This web site is the culmination of a joint project between the Royal Botanic Gardens and the Natural History Museum with generous funding from the Andrew W. Mellon Foundation, to make available one of the great florilegias of the 1700s, the Hortus Nitidissimis.
The Hortus Nitidissimis was probably the best work born of the collaboration between the artist Georg Dionysius Ehret and the learned doctor and amateur horticulturalist Christoph Jacob Trew, but is rarely found in a complete form.
In 1956, Sacheverell Sitwell* wrote of the 'Great Flower Books' including the Hortus:
"But locked away in museums, and to a lesser extent in private libraries, are beautiful and quite unknown albums of flower drawings that are in prison, as it were, and only visited at rare intervals by a mere handful of amateurs and students."
He further lamented that:
"This hiding away and seclusion of original flower drawings which is, apparently, insurmountable and an obstacle to the general appreciation which will never be overcome."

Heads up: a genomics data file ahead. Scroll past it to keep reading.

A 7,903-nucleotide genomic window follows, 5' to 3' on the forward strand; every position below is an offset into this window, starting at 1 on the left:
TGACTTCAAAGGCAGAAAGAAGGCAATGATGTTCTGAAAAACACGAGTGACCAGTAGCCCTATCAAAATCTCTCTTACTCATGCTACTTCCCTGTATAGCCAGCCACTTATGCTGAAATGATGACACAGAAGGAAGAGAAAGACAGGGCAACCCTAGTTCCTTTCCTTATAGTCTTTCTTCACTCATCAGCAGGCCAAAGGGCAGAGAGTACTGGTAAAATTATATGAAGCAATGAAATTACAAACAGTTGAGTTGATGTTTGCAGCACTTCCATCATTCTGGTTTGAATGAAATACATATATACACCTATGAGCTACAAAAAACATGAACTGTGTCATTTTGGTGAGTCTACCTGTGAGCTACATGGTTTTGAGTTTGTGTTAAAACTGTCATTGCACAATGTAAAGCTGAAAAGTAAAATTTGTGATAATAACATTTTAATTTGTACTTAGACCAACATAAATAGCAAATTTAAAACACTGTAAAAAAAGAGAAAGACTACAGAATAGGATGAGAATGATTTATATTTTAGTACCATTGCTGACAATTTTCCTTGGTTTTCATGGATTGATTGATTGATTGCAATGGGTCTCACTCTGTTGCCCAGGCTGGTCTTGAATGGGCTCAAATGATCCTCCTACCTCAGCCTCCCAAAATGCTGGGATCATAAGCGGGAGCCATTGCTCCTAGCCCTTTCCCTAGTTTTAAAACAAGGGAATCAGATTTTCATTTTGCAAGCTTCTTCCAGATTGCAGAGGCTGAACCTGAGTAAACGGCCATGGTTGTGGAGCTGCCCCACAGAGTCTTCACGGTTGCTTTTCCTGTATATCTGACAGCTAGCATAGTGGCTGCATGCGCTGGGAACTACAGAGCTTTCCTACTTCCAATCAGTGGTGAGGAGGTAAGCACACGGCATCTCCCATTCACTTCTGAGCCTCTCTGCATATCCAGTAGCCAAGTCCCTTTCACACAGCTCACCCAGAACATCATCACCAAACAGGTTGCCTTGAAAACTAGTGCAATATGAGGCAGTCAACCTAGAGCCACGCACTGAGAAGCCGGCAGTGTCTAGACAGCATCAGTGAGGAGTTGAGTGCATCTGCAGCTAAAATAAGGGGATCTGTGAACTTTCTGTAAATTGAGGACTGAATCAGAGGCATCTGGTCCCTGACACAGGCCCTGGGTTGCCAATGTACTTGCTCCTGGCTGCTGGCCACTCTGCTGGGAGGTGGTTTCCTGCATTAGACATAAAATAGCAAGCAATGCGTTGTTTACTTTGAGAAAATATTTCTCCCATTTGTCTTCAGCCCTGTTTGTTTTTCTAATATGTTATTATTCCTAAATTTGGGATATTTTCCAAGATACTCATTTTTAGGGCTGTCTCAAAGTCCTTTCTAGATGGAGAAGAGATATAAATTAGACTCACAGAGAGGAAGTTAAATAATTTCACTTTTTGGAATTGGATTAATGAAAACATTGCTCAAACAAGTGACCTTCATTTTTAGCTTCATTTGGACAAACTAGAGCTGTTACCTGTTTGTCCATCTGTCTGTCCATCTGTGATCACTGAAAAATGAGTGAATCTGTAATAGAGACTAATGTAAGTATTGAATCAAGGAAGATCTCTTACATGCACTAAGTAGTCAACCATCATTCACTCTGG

No one in the middle of the 20th Century could have imagined the revolution in communication technology which would enable the custodians of these 'imprisoned florilegia' to be able to make them available for the general appreciation of all as dreamed by Sacheverell. Merely fifty years from his writing of these lines, the internet has facilitated the removal of all 'insurmountable obstacles.' Today, this web site can provide, not only online copies of those volumes held by The Natural History Museum and the Royal Botanic Gardens (undoubtedly the volumes viewed by Sacheverell), but with the inclusion of additional material from the Arnold Arboretum, can provide the most complete 'virtual' copy for the enjoyment of everyone.
* Sitwell, S and Blunt, W : Great Flower Books 1700 – 1900: a bibliographical record of two centuries of finely-illustrated flower books; London : Collins, 1956